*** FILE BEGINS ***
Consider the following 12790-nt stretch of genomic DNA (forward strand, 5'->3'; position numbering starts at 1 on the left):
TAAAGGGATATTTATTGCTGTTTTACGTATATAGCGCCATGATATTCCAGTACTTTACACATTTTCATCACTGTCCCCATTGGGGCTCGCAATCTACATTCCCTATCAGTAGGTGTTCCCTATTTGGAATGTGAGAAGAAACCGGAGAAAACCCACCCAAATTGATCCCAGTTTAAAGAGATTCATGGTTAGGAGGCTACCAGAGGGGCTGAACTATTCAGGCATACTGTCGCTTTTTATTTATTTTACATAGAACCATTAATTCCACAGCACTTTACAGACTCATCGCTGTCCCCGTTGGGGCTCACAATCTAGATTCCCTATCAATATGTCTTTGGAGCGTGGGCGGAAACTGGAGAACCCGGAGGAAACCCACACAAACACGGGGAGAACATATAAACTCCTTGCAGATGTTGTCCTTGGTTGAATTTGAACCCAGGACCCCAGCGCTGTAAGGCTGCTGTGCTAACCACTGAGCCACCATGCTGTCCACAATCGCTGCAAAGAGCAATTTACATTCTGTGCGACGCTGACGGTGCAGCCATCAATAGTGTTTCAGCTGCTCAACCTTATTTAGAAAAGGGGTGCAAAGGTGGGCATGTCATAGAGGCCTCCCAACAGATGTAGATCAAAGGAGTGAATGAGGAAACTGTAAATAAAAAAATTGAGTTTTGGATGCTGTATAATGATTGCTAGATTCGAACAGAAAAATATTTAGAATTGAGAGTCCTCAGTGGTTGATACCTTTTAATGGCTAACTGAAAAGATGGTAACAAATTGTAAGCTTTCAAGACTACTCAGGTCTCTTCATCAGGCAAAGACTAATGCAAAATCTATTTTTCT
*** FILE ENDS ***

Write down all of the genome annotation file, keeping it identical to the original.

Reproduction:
Consider the following 12790-nt stretch of genomic DNA (forward strand, 5'->3'; position numbering starts at 1 on the left):
TAAAGGGATATTTATTGCTGTTTTACGTATATAGCGCCATGATATTCCAGTACTTTACACATTTTCATCACTGTCCCCATTGGGGCTCGCAATCTACATTCCCTATCAGTAGGTGTTCCCTATTTGGAATGTGAGAAGAAACCGGAGAAAACCCACCCAAATTGATCCCAGTTTAAAGAGATTCATGGTTAGGAGGCTACCAGAGGGGCTGAACTATTCAGGCATACTGTCGCTTTTTATTTATTTTACATAGAACCATTAATTCCACAGCACTTTACAGACTCATCGCTGTCCCCGTTGGGGCTCACAATCTAGATTCCCTATCAATATGTCTTTGGAGCGTGGGCGGAAACTGGAGAACCCGGAGGAAACCCACACAAACACGGGGAGAACATATAAACTCCTTGCAGATGTTGTCCTTGGTTGAATTTGAACCCAGGACCCCAGCGCTGTAAGGCTGCTGTGCTAACCACTGAGCCACCATGCTGTCCACAATCGCTGCAAAGAGCAATTTACATTCTGTGCGACGCTGACGGTGCAGCCATCAATAGTGTTTCAGCTGCTCAACCTTATTTAGAAAAGGGGTGCAAAGGTGGGCATGTCATAGAGGCCTCCCAACAGATGTAGATCAAAGGAGTGAATGAGGAAACTGTAAATAAAAAAATTGAGTTTTGGATGCTGTATAATGATTGCTAGATTCGAACAGAAAAATATTTAGAATTGAGAGTCCTCAGTGGTTGATACCTTTTAATGGCTAACTGAAAAGATGGTAACAAATTGTAAGCTTTCAAGACTACTCAGGTCTCTTCATCAGGCAAAGACTAATGCAAAATCTATTTTTCT